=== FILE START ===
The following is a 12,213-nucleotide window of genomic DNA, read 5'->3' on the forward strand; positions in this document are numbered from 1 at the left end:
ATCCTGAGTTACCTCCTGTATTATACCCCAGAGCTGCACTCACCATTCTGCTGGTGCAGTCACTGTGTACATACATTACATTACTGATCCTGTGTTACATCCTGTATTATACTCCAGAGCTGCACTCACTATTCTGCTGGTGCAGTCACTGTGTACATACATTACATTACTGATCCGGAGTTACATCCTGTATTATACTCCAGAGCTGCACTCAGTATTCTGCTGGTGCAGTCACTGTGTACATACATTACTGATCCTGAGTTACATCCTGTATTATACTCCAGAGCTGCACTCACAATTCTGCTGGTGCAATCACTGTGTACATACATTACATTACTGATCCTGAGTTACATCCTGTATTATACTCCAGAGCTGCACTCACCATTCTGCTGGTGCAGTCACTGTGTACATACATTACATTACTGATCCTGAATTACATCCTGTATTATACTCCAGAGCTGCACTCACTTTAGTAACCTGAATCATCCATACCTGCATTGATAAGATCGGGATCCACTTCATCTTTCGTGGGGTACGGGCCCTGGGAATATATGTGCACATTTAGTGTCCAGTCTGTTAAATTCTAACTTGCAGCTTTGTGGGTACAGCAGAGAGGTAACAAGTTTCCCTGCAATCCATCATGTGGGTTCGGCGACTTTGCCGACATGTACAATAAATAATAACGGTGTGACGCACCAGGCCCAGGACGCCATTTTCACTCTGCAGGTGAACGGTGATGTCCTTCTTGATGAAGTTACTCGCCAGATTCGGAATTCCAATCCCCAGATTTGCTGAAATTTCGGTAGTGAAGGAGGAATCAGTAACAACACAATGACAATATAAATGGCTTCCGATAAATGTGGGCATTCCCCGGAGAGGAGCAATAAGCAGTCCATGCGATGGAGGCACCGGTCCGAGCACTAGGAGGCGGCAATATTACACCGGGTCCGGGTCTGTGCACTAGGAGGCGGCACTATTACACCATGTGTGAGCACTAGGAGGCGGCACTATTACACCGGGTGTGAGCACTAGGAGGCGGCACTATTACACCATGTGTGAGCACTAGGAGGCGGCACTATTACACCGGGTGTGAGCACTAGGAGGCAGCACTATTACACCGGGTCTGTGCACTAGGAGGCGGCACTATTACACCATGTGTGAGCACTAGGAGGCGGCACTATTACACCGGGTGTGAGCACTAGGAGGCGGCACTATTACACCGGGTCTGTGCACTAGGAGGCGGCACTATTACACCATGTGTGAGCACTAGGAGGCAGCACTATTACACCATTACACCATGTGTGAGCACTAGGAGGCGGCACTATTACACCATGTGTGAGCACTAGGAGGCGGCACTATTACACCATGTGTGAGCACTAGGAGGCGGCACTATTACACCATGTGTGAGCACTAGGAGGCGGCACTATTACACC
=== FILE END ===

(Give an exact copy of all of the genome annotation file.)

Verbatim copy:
The following is a 12,213-nucleotide window of genomic DNA, read 5'->3' on the forward strand; positions in this document are numbered from 1 at the left end:
ATCCTGAGTTACCTCCTGTATTATACCCCAGAGCTGCACTCACCATTCTGCTGGTGCAGTCACTGTGTACATACATTACATTACTGATCCTGTGTTACATCCTGTATTATACTCCAGAGCTGCACTCACTATTCTGCTGGTGCAGTCACTGTGTACATACATTACATTACTGATCCGGAGTTACATCCTGTATTATACTCCAGAGCTGCACTCAGTATTCTGCTGGTGCAGTCACTGTGTACATACATTACTGATCCTGAGTTACATCCTGTATTATACTCCAGAGCTGCACTCACAATTCTGCTGGTGCAATCACTGTGTACATACATTACATTACTGATCCTGAGTTACATCCTGTATTATACTCCAGAGCTGCACTCACCATTCTGCTGGTGCAGTCACTGTGTACATACATTACATTACTGATCCTGAATTACATCCTGTATTATACTCCAGAGCTGCACTCACTTTAGTAACCTGAATCATCCATACCTGCATTGATAAGATCGGGATCCACTTCATCTTTCGTGGGGTACGGGCCCTGGGAATATATGTGCACATTTAGTGTCCAGTCTGTTAAATTCTAACTTGCAGCTTTGTGGGTACAGCAGAGAGGTAACAAGTTTCCCTGCAATCCATCATGTGGGTTCGGCGACTTTGCCGACATGTACAATAAATAATAACGGTGTGACGCACCAGGCCCAGGACGCCATTTTCACTCTGCAGGTGAACGGTGATGTCCTTCTTGATGAAGTTACTCGCCAGATTCGGAATTCCAATCCCCAGATTTGCTGAAATTTCGGTAGTGAAGGAGGAATCAGTAACAACACAATGACAATATAAATGGCTTCCGATAAATGTGGGCATTCCCCGGAGAGGAGCAATAAGCAGTCCATGCGATGGAGGCACCGGTCCGAGCACTAGGAGGCGGCAATATTACACCGGGTCCGGGTCTGTGCACTAGGAGGCGGCACTATTACACCATGTGTGAGCACTAGGAGGCGGCACTATTACACCGGGTGTGAGCACTAGGAGGCGGCACTATTACACCATGTGTGAGCACTAGGAGGCGGCACTATTACACCGGGTGTGAGCACTAGGAGGCAGCACTATTACACCGGGTCTGTGCACTAGGAGGCGGCACTATTACACCATGTGTGAGCACTAGGAGGCGGCACTATTACACCGGGTGTGAGCACTAGGAGGCGGCACTATTACACCGGGTCTGTGCACTAGGAGGCGGCACTATTACACCATGTGTGAGCACTAGGAGGCAGCACTATTACACCATTACACCATGTGTGAGCACTAGGAGGCGGCACTATTACACCATGTGTGAGCACTAGGAGGCGGCACTATTACACCATGTGTGAGCACTAGGAGGCGGCACTATTACACCATGTGTGAGCACTAGGAGGCGGCACTATTACACC